Invisibly Autistic

I made a Facebook page called Autism Spectrum Disorder Acceptance, hoping that many of my Facebook friends and family would “like” it and learn more about ASD. But I was wrong. There are many people in my family who refused the invite–that is hurtful. They will continue to be ignorant about autism. Oh, believe me–many are. The things I have heard are unbelievable. “Oh, you’re not autistic. You just have Asperger’s,” for example. I hope you know that Asperger Syndrome is part of the autism spectrum, dear reader.

Just because you can’t see my inner world, doesn’t mean it’s not dramatically different than yours. You have no idea how exhausting it is just to accomplish daily tasks. And I’m a single woman. I can’t imagine having anyone else to care for.

I’m so glad I’ve been able to network with other advocates online, otherwise I’d be doubly frustrated.

Sometimes I wonder if it’s more difficult (in some ways) being more articulate and having less visible, stereotypical signs of autism. I have a flat affect most of the time (sign), chew on a stim toy in private, have a strange nose twitch (sign?), have a lot of trouble with eye contact (sign). But other than that, I’m probably just seen as shy or maybe even mean, since I don’t make many facial expressions.

Sometimes I forget what the fight is for, and I have to remember it’s not just for my selfish desires. Educating people can do a world of good, even if they’re not in your own family.

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6 comments

  1. Well yes, got a similar response really. (My parents? No, Mum died from cancer nearly thirty years ago, but she would have wanted to know and Dad died nearly twenty years ago after catching that deadly superbug in hospital.) One of my brothers just groaned, and that was the last he ever said about it. The other brother lost his temper and refused to accept it, whilst my two sisters sort of accepted it but it’s difficult to tell. My daughter however accepted it, and has been far more patient and understanding with me since the diagnosis, and surprisingly my ex-wife too is more patient and understanding with me on the few occasions we meet.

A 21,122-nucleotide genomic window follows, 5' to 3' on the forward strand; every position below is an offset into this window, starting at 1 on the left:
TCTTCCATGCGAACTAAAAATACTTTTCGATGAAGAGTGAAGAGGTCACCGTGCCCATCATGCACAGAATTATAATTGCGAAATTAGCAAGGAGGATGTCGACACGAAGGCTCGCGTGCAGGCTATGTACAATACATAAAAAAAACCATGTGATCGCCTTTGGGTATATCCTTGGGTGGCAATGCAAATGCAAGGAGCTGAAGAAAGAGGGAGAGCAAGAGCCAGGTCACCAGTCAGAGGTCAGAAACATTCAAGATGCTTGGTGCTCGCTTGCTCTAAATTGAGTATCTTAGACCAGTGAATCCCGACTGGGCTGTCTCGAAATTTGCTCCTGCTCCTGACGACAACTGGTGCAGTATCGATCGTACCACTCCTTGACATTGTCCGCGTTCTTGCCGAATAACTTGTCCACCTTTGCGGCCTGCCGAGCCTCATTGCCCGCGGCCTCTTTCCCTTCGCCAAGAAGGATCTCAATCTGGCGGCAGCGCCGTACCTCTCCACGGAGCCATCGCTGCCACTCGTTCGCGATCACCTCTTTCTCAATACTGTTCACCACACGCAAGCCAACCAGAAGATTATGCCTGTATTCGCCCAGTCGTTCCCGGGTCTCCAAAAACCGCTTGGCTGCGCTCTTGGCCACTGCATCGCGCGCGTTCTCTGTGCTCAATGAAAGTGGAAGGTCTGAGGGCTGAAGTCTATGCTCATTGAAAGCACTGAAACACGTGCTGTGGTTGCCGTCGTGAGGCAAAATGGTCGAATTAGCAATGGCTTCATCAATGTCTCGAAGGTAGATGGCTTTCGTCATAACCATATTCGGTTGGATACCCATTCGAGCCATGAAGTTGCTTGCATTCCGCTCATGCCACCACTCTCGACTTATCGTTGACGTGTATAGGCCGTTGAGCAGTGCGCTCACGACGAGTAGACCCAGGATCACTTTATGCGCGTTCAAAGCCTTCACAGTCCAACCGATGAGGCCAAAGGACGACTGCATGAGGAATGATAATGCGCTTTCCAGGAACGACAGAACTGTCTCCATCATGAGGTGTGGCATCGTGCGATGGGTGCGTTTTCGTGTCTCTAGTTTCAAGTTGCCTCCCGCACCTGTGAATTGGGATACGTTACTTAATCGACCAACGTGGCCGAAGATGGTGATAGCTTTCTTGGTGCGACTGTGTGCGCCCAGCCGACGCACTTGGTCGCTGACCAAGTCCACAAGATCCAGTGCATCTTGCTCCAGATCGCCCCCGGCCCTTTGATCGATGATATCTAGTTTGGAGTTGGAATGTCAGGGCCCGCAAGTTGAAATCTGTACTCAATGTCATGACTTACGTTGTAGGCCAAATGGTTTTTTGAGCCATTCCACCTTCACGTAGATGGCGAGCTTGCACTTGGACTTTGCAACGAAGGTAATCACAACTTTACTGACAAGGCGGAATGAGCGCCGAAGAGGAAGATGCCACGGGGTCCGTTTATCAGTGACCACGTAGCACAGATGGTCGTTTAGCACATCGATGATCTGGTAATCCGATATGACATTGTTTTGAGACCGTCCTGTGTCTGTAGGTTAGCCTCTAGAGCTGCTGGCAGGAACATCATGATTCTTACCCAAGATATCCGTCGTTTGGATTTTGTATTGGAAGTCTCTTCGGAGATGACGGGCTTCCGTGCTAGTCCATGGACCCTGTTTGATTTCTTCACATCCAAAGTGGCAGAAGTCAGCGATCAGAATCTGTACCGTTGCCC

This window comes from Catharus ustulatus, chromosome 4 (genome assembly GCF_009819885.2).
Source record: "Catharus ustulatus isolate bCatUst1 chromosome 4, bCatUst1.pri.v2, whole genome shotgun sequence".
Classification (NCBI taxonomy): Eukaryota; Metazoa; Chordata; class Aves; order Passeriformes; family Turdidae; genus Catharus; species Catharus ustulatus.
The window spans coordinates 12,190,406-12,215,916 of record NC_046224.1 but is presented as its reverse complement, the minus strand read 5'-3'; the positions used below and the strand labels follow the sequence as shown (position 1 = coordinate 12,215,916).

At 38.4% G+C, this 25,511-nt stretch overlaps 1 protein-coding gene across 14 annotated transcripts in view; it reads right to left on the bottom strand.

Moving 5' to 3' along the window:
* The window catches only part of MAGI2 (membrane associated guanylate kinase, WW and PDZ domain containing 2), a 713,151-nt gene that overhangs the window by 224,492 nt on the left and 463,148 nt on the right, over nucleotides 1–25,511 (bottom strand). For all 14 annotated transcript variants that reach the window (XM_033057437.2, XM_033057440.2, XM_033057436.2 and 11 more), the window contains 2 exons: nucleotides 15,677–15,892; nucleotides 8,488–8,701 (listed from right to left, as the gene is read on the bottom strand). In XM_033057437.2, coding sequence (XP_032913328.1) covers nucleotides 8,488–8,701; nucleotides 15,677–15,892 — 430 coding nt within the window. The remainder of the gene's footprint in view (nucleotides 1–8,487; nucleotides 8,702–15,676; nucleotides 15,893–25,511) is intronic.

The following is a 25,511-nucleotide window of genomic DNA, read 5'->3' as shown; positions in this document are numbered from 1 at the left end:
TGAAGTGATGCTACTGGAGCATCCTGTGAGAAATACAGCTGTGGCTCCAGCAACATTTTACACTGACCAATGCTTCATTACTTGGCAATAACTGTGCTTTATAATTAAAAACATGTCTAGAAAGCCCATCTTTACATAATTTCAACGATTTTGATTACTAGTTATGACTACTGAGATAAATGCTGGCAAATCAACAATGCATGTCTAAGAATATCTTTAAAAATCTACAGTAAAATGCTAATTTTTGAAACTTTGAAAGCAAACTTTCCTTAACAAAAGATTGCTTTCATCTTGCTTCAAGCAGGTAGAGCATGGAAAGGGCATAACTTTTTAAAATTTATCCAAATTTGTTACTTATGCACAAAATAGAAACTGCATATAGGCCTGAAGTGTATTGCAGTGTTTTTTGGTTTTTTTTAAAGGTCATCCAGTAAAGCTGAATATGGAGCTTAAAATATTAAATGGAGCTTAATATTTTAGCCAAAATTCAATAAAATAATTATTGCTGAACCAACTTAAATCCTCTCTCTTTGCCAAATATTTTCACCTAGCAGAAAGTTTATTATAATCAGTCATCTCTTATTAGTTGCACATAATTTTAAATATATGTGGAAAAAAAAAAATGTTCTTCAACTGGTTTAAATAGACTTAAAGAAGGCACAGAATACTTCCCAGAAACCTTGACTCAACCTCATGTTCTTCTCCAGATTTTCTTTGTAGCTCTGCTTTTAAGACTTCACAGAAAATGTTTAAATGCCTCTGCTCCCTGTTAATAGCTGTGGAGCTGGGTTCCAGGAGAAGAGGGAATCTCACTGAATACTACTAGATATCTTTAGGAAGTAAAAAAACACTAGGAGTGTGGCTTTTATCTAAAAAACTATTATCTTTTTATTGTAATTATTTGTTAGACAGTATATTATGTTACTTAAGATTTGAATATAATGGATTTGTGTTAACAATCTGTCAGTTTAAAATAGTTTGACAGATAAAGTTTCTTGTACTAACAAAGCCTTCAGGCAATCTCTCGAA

Liked by 2 people

  2. Family isn’t just DNA. My one and only friend is not related to me. Just one person who can go through life with you is so important. Most of my relatives didn’t speak to me at my mom’s funeral 2 years ago. The ones that did are the ones I call family. I felt the love of my friend, who couldn’t make the wake but was with me in spirit and so supportive over the phone.

    Liked by 1 person

  3. I have OCPD, and when I found out, my mother’s response to my diagnosis was very confusing for me. I got a sort of “Yes, we’ve always known something was *wrong* with you” (so why didn’t you get me help?!) paired with “But maybe you don’t really have a mental illness, and you’ve just been breathing in local toxins” (seriously?!).

    I know how hard it can be when the people you love don’t seem to accept that your diagnosis isn’t separate from you; it’s a part of you. Thank you for continuing to do the work of being an advocate regardless!

    Liked by 2 people

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